Audio Service FAQ

A golden age of audio equipment began in the mid 20th century, and peaked in the 1980s.  Many examples are not only aesthetically beautiful, they also outperform modern day counterparts.  There are still many examples of fine audio equipment produced today, but most all are in modest numbers by smaller companies, and are priced accordingly.  The time when affordable mass produced audio gear was built for sound and built to last, has long since passed.

Amplifiers and Receivers

Amps, tuners, receivers and many turntables all have a few things in common.  They all use certain components known to fail over time.  Many of these components are known as “electrolytic capacitors” and use a chemical compound that decays with age.  Fortunately, they can be replaced with new components, and with higher quality versions that will outlast and outperform the originals.  Other symptoms, such as noise when switches and controls are moved, or channels cutting in and out when a knob is turned, or button is pushed, are caused by “dirty” controls.  A common misconception is that the problem is dust or dirt, in fact it is actually caused by oxidation or tarnish.  The same thing that makes a shiny penny turn brown.

For units with all original “caps”, we recommend extensive replacement of all electrolytic capacitors in the amplifier circuit.  Our typical “overhaul” involves replacing from 30 to over 60 individual components.  Every control and switch is cleaned, all lamps are replaced, receiver tuners are cleaned, the circuit board is hand resoldered, and any other known causes of problems are addressed.  We have found that this complete service is the best approach for vintage equipment.

With amplifiers and receivers, another all too common repair is a “blown” channel.  A significant number of these failures are actually caused by the user.  One of the most common causes of amplifier failures is shorted speaker wiring.  Even a single filament crossing between the red and black terminals can seriously damage your amplifier.  We offer assistance in correctly terminating and installing speaker wire.

Vacuum tube amplifiers also utilize electrolytic capacitors, but often only a few of them.  Many tube amps do require the user, or a technician to check and periodically set the output tube bias.  Some tube amplifiers are designed for the user to make this adjustment.  Especially when the power tubes are replaced.  While plugging in the new tubes is quite easy, failure to correctly set the bias can cause catastrophic damage to the amplifier.


Turntables are some of the more durable audio components.  With the possible exception of the stylus that is.  If handled carefully, a high quality stylus can serve for hundreds, and of not thousands of hours.  The tip should never be touched with your finger.  If you hear distored sound, it may simply be dust on the stylus.  Use a brush designed to clean the stylus, or a small artist’s paintbrush.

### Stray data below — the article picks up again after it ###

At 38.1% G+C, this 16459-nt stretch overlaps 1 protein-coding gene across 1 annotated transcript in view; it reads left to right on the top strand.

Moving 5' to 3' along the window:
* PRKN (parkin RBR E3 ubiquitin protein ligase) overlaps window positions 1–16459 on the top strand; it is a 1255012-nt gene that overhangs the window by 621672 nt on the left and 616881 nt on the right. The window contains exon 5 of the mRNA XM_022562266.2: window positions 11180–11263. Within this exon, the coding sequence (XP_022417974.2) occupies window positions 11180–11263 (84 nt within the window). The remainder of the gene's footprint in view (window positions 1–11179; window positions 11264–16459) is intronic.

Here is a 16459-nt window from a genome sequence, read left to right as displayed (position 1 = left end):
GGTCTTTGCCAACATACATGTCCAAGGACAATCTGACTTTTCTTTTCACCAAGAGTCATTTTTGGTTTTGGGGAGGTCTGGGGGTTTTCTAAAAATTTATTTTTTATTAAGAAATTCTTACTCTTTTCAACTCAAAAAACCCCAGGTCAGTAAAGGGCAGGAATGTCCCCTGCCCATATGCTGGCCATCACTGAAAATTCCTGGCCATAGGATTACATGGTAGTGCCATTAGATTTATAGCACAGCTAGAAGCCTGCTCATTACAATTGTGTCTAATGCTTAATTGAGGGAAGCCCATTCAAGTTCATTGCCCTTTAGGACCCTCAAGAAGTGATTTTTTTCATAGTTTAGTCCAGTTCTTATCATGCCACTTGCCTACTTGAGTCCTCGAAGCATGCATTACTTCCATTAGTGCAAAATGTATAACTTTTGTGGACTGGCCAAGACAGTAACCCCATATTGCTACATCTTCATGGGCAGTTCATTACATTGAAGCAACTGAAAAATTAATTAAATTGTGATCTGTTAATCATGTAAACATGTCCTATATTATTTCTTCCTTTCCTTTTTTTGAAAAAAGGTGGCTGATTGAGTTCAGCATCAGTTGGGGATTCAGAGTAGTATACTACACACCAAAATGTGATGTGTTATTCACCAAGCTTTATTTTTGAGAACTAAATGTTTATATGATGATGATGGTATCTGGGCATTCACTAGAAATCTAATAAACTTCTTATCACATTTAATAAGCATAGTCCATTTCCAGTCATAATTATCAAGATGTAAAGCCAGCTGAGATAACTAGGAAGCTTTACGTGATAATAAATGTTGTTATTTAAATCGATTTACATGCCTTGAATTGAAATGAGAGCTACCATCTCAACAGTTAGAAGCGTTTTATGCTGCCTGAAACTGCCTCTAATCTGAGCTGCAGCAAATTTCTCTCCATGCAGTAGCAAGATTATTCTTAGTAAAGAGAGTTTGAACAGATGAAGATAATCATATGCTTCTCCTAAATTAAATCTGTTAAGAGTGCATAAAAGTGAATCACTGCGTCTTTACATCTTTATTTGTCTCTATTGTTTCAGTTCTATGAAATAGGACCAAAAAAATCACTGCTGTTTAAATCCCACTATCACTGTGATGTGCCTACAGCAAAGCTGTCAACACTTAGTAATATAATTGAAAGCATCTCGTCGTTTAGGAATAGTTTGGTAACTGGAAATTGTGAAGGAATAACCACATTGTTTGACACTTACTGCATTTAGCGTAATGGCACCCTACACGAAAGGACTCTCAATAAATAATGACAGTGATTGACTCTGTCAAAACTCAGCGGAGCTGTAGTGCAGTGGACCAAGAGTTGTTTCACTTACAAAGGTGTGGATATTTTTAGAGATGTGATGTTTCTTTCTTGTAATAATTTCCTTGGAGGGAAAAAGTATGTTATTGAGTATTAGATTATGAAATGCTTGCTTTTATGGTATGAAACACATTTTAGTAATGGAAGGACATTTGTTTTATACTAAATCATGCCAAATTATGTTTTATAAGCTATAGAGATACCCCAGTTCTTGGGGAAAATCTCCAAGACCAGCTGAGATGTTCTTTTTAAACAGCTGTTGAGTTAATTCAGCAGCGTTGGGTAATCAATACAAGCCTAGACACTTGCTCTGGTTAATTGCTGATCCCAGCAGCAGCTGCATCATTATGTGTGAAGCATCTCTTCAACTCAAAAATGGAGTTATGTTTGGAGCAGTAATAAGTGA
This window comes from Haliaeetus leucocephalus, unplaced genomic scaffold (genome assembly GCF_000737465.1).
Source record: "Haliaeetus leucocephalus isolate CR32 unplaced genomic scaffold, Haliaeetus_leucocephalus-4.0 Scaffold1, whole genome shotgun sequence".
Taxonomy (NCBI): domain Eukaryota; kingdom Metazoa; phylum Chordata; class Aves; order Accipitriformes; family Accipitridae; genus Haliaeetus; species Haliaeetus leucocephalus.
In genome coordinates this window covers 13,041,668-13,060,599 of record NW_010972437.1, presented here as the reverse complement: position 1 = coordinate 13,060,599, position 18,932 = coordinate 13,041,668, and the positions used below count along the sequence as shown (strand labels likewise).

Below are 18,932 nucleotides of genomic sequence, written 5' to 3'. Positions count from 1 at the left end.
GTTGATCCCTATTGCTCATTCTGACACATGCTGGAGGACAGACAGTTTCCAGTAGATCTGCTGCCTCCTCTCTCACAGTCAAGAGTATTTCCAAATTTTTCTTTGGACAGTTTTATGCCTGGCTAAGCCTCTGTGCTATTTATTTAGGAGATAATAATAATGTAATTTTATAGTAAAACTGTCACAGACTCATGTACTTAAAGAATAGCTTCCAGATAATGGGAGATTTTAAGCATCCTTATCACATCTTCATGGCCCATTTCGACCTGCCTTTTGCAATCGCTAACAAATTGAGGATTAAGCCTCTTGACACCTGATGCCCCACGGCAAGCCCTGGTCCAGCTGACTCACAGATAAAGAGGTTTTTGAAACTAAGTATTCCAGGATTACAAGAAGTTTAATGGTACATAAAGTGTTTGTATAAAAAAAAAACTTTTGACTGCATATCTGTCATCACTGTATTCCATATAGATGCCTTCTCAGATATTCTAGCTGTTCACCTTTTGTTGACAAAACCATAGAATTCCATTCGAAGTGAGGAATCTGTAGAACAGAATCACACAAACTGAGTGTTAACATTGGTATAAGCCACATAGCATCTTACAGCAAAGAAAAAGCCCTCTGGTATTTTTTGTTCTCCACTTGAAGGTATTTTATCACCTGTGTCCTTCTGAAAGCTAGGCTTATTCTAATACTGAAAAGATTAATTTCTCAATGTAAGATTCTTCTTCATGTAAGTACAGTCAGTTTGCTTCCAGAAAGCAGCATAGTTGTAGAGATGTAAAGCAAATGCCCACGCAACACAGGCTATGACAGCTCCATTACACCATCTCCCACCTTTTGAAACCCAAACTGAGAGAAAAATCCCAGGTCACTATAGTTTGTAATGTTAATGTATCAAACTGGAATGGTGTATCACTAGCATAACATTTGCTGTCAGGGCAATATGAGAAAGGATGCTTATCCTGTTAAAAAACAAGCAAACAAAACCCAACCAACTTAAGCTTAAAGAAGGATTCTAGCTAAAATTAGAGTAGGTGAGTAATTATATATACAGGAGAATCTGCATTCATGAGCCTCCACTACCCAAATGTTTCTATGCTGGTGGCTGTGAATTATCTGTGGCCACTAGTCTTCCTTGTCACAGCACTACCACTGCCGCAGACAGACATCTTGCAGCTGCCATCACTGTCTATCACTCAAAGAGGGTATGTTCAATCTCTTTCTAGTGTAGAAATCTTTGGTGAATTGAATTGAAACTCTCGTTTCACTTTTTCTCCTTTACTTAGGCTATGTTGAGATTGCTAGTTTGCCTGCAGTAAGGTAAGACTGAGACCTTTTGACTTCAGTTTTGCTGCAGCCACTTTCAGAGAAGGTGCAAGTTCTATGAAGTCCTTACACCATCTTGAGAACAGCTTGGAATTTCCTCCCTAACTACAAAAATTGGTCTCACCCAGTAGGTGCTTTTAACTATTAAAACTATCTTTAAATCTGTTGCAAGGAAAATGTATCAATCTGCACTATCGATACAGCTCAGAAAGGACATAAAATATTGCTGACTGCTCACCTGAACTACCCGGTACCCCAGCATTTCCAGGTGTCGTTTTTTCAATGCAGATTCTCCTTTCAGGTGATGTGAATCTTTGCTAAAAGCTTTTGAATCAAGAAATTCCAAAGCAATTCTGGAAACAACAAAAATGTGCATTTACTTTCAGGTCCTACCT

Turntables use one of several different drive systems.  Belt drive, direct drive, and rim drive are the most common.  Most record changers, such as those produced by DUAL, BSR, BIC and GARRARD, used rim drive.  The key replaceable part was similar to a small tire on a metal or plastic wheel.  The rubber decays over time, and sadly, few replacements are available.

Belt drive turntables are driven by what appears to be a giant rubber band.  These “rubber bands” are actually critical in size and composition.  Fortunately, replacements for most turntables are produced today.  We sell replacements for many belt drive turntables.  Bring your table by, and if we have it, we will install the replacement at no added charge.

Direct drive turntables operate by connecting the motor directing to the platter as the name implies.  While direct drive turntables do not suffer from belt failure, due to their much more complex electronics, they eventually suffer from electrolytic capacitor failure.

The Stylus (needles) and Cartridge are where the music begins.  The user replaceable part is the stylus or “needle”.  Unfortunately, thousands of different types and models were made, and the replacements are rare to unavailable.  Some clones were produced, but were of much lower quality.  Fortunately, the entire pickup unit, or “cartridge” can be replaced.  We sell new cartridges that fit the majority of component turntables.  As with belts, we install these at no extra charge.


We no longer service speakers.  Call or email for suggested referrals.  We do however sell new and reconditioned speakers.

There are so many variations in speaker design, the scope is far beyond this document.  The most common designs use two or more conical elements, usually known as a “woofer” and “tweeter”.  Some include a device called a “midrange”.  These components are also referred to as “drivers”.  Usually constructed of paper and a flexible foam material, many more exotic materials are used for the cone (or dome) and surround material.  There are countless variations using multiples of components, and other more exotic component types.  Some speakers will operate for decades with no maintenance at all.  Others will fail like clockwork in about ten to twenty years on average.

The most common speaker failure is caused by decay of the foam material surrounding the woofer cone.  In many speakers, this material can be replaced.  Another common mode of failure is caused by over-driving speakers, and burning out, or “blowing” a component.  This type of failure may not be repairable, as replacements are only produced for a limited number of years.  It is a myth that you must exceed a power rating of a speaker to cause damage.  Operating even a much smaller amplifier until distortion is reached will eventually damage most speakers, no matter what the power rating.